LYON, France -- Thousands of migrants from Africa, the Middle East, Asia and Eastern Europe are living in makeshift shelters across France, including abandoned schools.
France recently overtook Germany as Europe's leading destination for asylum-seekers and is now on track to receive a record number of applications this year, in what experts said is a ripple effect of the migrant crisis. The country's previous record -- 124,000 applications -- was set last year and amounted to a 23% jump from the year before.
France has also become what experts describe as a "rebound" destination. Applicants who have been rejected for asylum in another European country are trying again in France.
Gerard Sadik, an asylum expert at La Cimade, a migrant-rights group, said Europe's lack of a "supranational asylum process" encouraged applicants to waste years before finding a country that will accept them, or before they are finally sent back home.
France has increased available housing for asylum-seekers in recent years. But in early November, it announced get-tough measures, such as restricting asylum-seekers' access to nonurgent health care and the use of a daily stipend of about $8.20 for those not provided with lodging.
President Emmanuel Macron -- a centrist who has tacked right in a move to wrest the volatile issue of immigration from his main political rival, the far-right National Rally -- recently told a right-wing magazine that his "goal is to throw out everybody who has no reason to be here."
In Lyon, the metropolitan government, which has been trying to expel squatters from a school building, is appealing a recent court ruling that allows them to stay until September.
About 450 young men sleep jammed inside the school's classrooms and manage the premises -- ensuring security, cleaning and making dinner with supplies provided by the city. Most are from France's former colonies in West Africa, though there is a growing minority from the region's former British colonies.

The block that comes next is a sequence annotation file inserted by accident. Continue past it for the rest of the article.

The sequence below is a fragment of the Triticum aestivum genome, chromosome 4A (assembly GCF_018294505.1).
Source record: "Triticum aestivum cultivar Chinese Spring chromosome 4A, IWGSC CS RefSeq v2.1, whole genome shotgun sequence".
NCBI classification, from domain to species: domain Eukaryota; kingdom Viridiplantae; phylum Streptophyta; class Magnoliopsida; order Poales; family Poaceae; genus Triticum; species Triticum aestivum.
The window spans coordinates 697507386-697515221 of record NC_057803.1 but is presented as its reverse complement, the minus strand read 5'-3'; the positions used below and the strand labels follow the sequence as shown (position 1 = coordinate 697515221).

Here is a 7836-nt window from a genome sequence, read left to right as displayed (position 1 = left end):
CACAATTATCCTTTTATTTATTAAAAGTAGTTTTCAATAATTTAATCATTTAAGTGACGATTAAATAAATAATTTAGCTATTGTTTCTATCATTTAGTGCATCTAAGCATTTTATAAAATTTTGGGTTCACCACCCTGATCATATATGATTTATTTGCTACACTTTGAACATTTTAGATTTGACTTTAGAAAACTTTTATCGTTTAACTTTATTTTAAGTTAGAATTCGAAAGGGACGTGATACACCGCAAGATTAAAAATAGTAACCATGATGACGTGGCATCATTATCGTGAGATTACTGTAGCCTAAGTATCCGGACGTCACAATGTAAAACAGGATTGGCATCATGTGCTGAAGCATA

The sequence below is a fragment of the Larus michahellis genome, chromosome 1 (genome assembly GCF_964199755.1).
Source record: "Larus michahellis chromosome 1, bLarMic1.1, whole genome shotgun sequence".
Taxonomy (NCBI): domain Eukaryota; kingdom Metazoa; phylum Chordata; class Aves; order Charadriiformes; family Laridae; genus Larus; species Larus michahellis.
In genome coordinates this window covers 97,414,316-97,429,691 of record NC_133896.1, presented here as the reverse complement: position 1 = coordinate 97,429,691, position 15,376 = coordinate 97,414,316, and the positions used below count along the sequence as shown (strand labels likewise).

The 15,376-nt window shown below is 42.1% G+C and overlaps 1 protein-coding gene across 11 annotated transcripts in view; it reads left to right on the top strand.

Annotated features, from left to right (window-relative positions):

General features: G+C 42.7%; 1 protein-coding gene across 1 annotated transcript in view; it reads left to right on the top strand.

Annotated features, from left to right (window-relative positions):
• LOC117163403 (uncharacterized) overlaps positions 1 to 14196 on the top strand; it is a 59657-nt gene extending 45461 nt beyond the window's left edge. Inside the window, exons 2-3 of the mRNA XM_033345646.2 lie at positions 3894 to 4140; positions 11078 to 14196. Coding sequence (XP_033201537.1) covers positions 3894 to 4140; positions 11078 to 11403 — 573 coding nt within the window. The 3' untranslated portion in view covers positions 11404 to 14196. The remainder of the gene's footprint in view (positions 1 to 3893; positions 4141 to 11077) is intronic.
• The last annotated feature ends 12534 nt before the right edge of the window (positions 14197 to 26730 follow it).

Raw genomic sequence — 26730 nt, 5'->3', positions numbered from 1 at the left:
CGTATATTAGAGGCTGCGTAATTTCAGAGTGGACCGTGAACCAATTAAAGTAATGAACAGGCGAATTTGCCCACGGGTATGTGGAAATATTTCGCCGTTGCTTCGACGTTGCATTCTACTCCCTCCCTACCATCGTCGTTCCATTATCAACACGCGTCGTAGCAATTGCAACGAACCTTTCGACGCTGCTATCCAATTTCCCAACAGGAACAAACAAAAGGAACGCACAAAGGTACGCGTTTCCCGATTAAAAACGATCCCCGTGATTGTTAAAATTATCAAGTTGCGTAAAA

It all began in September 2018 when Ghassen Zaghdoud, a longtime housing activist in Lyon, set his sights on a secondary school that had closed in 2013, Maurice-Sceve.
Zaghdoud, who had spent years taking over vacant public buildings to house the homeless, said the premises seemed perfect for the young African migrants he had noticed sleeping in a nearby park.
When he began occupying the school with about 50 Africans, Zaghdoud said, he was "pleasantly surprised" by the neighbors' reaction. Within days, the squatters had more than enough food, mattresses and other donations.
"I've never had as much support from neighbors in the 20 years that I've been squatting," Zaghdoud said.
The Africans found themselves in Croix-Rousse, a hilly neighborhood away from the center of Lyon. Once the site of the city's silk-weaving industry, Croix-Rousse is now a gentrifying, sought-after neighborhood with restaurants catering to a "bobo," or bohemian bourgeois, clientele.
Sebastien Gervais, a high school math teacher who moved to Croix-Rousse two decades ago, became involved in a group that supports the squatters and has fought efforts by the city to expel them.
To Gervais, France has a responsibility to take care of the squatters, especially because they hail from former colonies where the French still exercise great economic, political and military influence.
"Some of them say they're here because France exploits their countries," Gervais said, "and I think they're right."
Lyon's metropolitan government, which owns the school property, wants to expel the squatters and use the land for a condominium project that would include a share of low-cost housing, said Pascal Isoard-Thomas, who oversees social affairs for Lyon.
The city, which is legally responsible for housing migrants who are minors, relocated squatters recognized as nonadults to public housing. But adult asylum-seekers are the responsibility of the French government, Isoard-Thomas said, adding that the city's role is now limited to being "the owner of the property."
For many of the migrants, France had loomed over them since their earliest days in kindergarten, an ineffable presence that both repelled and drew them.
"It was the country that colonized us, but they have this motto -- 'Liberty, equality and fraternity' -- which means a lot," said Mamadou Sow, a Guinean who grew up in Ivory Coast. "I thought they didn't give it to us in Africa but that I'd find it here, and that's why I came.
"But I'm here, and I don't see it," Sow added. "I'm an asylum-seeker, but they won't house me. It starts with that."
A Section on 12/15/2019